[custom_frame_left][/custom_frame_left]Recently, my five year old son and I were at the store and he spotted a toy that he’d been asking to buy for quite some time. When he asked if we could buy it, I told him no, that I wasn’t going to spend the extra money. He said, “Well Mommy, if you don’t have any money, just use your debit card!” I realized then that perhaps it was time to explain to him about saving money and how the banking system works.
I attempted to explain that having a debit card didn’t mean we had unlimited spending power. He then wanted to know how mommy and daddy’s boss got our money onto our debit card, what the bank did with our money, and why we had to save some of our money. I began to realize that money, and the making, spending, and saving of it, are all rather abstract ideas and not easily understood by a small child. I wasn’t sure how best to explain it to him and also teach him the importance of managing his money.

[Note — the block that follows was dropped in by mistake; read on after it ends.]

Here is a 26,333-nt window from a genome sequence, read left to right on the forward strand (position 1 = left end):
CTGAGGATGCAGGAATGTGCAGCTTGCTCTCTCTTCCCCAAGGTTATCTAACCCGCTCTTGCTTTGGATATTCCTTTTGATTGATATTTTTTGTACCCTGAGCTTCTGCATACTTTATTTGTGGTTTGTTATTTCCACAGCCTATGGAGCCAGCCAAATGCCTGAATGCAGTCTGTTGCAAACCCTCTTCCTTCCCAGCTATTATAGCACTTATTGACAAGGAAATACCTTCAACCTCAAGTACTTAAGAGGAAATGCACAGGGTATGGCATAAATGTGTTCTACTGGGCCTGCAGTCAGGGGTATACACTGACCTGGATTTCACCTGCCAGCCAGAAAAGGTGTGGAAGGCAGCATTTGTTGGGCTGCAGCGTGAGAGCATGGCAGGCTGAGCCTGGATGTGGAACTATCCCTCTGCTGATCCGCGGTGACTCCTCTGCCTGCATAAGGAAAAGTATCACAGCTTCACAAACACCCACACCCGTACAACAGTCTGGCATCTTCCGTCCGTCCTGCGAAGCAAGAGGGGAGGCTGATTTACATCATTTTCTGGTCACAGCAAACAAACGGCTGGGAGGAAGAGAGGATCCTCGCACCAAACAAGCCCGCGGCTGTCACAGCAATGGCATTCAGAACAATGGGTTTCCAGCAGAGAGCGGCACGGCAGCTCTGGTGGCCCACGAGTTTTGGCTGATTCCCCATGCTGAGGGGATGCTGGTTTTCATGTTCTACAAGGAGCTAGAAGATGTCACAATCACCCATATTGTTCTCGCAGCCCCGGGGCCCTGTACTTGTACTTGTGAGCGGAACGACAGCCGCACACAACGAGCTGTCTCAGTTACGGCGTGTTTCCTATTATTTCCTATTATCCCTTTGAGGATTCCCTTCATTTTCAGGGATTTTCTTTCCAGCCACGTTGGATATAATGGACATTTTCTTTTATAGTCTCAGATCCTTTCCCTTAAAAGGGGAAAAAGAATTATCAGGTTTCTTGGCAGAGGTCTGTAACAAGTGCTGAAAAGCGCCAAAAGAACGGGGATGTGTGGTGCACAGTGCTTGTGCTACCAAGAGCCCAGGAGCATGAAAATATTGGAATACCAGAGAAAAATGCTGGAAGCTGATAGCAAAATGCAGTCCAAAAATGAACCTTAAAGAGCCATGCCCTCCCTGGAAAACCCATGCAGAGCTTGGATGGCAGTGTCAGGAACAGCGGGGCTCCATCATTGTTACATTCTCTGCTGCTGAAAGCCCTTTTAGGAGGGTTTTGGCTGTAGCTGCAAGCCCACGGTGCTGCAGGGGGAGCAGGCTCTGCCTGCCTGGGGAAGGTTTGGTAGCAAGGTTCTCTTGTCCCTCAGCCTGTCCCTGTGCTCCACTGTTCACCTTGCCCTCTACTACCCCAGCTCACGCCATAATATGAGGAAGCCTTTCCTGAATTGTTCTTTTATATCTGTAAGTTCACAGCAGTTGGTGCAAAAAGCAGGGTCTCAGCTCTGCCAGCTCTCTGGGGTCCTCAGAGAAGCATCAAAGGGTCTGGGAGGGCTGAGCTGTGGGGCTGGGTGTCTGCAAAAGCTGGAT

When to Start
Most experts agree that trying to talk to children about money management too early is futile. Most young children (usually age four and younger) can’t grasp the concept, and it would likely just confuse them. It’s best to start the conversation when your child begins asking questions. Do your best to answer their questions in simple terms, but it’s not necessary to provide too many details.
There are a variety of ways to teach your children about money. You can lead not only by your own example, but also by instituting chores and allowances, assisting them in opening savings and checking accounts, and eventually helping them to understand debit and credit cards.
What We’ll Cover
In this day and age of materialism, our kids are inundated with television ads designed to convince them they need this toy or that gadget. Our kids have computers and cell phones and electronic games of all types, and it’s more important than ever to teach them the virtue of managing money responsibly.
In this three-part series, we’re going to explain in more detail the best ways to explain money management to children of all ages. We’ll provide suggestions for four age brackets (5-9, 10-13, 14-18, and 19-22).We’ll also provide some tips on making the lessons both fun and educational.
Coming up Next … Teaching Kids About Money, Part II: Age 5-13